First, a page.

Monday, April 12, 2010

Seeing red

I continue to be amazed by the ignorance of people. This past weekend, I entered my nearby BART station using a red ticket—designated for riders who are elderly or who have a disability—and was immediately approached by a station agent who said that I had to exit and buy a regular blue ticket because I wasn't eligible to use the red one.

First of all, I happen to have a transit ID card that signifies I am qualified to use red tickets. I am legally blind—even though it might not be obvious because my eyes look normal and I don't use a white cane. Many people don't realize it, but there is a whole spectrum of visual impairment and blindness. Regardless, the whole point of having the ID is to serve as proof of one's eligibility to pay a reduced fare. End of story. Furthermore, when you browse the overall list of medical conditions that qualify individuals to obtain a transit ID, many of them won't be discernable to the casual observer. Do you think you can tell at a glance that someone has a heart condition? How about a hearing disability? Epilepsy? Or symptomatic HIV infection?

That's exactly why it is not supposed to be up to some improperly trained yahoo to make such judgments based solely on appearances—nor is it acceptable for said yahoo to throw out misaligned accusations at members of the general public. I told this guy I had an ID, and he said something lame about how I'm supposed to show it when I come through. If that really is the case, they've sure been doing a rotten job of enforcing this policy in the two years or so that I've been riding BART because I've never before been asked to do so. Had this station agent nicely requested to see my ID instead of confronting me in such a wildly inappropriate manner, I wouldn't have had to submit a complaint letter to BART. I don't know if anything will come of it, but I can only hope that someone gets the message and takes a good look at BART's flawed customer service procedures and lack of sensitivity to riders with disabilities.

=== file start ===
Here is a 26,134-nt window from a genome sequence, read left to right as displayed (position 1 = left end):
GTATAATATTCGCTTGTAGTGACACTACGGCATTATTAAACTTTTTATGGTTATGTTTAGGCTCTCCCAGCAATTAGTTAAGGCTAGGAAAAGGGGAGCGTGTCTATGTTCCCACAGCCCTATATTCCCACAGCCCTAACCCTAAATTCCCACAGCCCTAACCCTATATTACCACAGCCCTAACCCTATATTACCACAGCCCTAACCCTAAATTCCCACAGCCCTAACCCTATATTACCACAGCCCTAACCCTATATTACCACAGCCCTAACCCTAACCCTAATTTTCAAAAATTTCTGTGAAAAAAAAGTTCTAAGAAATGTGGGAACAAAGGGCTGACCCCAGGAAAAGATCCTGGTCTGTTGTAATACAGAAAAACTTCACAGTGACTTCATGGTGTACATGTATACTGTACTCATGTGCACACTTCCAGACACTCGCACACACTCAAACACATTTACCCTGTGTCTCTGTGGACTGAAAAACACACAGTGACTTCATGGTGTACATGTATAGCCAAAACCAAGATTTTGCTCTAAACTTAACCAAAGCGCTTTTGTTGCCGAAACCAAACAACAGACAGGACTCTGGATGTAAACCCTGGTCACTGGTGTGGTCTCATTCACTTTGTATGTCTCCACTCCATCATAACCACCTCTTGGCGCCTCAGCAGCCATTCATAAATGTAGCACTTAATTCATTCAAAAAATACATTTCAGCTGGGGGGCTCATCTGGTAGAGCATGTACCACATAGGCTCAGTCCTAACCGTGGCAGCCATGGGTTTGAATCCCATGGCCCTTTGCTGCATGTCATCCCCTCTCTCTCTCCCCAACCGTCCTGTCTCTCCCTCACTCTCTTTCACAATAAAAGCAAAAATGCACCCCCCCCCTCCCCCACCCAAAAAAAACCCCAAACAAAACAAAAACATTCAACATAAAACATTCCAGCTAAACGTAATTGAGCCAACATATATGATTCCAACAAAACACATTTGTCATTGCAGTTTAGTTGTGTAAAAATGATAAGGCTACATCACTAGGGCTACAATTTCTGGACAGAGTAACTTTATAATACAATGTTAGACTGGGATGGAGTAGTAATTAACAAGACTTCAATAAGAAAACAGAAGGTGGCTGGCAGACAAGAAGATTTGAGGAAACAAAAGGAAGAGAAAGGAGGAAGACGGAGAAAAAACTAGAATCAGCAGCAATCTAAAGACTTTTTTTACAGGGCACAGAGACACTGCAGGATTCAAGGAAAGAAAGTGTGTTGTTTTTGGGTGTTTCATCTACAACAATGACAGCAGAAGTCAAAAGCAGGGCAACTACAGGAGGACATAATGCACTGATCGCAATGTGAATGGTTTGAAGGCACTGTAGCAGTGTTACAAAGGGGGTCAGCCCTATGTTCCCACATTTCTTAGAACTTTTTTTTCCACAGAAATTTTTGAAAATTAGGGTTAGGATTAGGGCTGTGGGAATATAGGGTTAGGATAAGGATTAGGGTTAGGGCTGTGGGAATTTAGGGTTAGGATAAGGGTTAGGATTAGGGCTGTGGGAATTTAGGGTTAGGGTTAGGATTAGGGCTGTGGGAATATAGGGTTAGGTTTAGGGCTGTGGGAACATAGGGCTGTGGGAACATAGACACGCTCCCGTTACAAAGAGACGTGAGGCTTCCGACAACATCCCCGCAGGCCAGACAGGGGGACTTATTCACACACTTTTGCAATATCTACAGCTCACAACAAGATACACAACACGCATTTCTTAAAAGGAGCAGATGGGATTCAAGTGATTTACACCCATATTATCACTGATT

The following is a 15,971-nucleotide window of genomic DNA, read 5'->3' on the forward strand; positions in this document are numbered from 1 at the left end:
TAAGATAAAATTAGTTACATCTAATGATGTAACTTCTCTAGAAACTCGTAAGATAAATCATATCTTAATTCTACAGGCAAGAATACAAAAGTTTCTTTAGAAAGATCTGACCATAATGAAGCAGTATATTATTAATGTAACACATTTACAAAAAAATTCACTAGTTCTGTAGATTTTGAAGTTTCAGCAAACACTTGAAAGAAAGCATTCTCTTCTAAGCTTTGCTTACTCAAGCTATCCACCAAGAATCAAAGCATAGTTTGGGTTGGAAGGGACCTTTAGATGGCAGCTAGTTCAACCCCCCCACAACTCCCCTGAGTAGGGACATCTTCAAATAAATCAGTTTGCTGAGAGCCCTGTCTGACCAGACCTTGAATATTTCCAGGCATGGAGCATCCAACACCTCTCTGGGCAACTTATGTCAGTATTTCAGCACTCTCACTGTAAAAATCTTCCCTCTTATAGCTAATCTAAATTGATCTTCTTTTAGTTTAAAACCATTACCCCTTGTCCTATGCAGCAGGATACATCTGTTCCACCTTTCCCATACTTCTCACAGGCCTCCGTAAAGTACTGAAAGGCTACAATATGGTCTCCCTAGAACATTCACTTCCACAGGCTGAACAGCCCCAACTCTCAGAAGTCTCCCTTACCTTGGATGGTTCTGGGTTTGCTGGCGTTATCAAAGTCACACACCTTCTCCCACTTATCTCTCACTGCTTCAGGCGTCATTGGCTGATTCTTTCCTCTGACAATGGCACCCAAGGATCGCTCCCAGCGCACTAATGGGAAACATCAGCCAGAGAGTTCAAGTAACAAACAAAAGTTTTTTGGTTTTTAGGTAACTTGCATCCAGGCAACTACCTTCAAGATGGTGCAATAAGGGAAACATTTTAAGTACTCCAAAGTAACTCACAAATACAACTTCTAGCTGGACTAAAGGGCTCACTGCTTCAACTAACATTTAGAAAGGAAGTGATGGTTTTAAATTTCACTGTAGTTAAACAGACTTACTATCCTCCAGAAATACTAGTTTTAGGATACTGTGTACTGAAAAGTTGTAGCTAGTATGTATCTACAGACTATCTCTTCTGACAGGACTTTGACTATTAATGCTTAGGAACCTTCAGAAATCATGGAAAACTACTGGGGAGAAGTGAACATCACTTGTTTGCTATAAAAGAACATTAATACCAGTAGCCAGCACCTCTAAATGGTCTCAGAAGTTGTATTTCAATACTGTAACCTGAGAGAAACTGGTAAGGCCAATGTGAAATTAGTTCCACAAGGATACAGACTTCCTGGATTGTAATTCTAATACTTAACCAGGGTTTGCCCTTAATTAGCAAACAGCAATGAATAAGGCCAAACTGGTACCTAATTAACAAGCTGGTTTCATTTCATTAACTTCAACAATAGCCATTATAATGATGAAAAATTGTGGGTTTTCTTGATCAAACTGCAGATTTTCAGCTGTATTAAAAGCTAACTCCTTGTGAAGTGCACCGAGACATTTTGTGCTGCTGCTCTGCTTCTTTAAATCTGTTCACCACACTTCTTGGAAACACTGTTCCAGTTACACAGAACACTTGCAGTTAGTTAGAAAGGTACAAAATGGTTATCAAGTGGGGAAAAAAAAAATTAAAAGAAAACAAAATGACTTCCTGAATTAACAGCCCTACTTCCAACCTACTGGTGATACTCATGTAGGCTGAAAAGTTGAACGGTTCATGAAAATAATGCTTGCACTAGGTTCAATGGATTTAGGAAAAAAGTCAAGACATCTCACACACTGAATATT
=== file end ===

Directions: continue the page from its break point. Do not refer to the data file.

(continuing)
Honestly, I think the more serious problem on their end is the fact that you don't need to provide an ID to buy red tickets. BART should revise this process if they want to reduce the chance of random losers fraudulently purchasing and using reduced fare tickets. And if the imposed penalty really is going to involve what only amounts to a stern order to go out and buy a full-priced ticket, it's hardly a deterrent to those intent on cheating their way out of paying full price.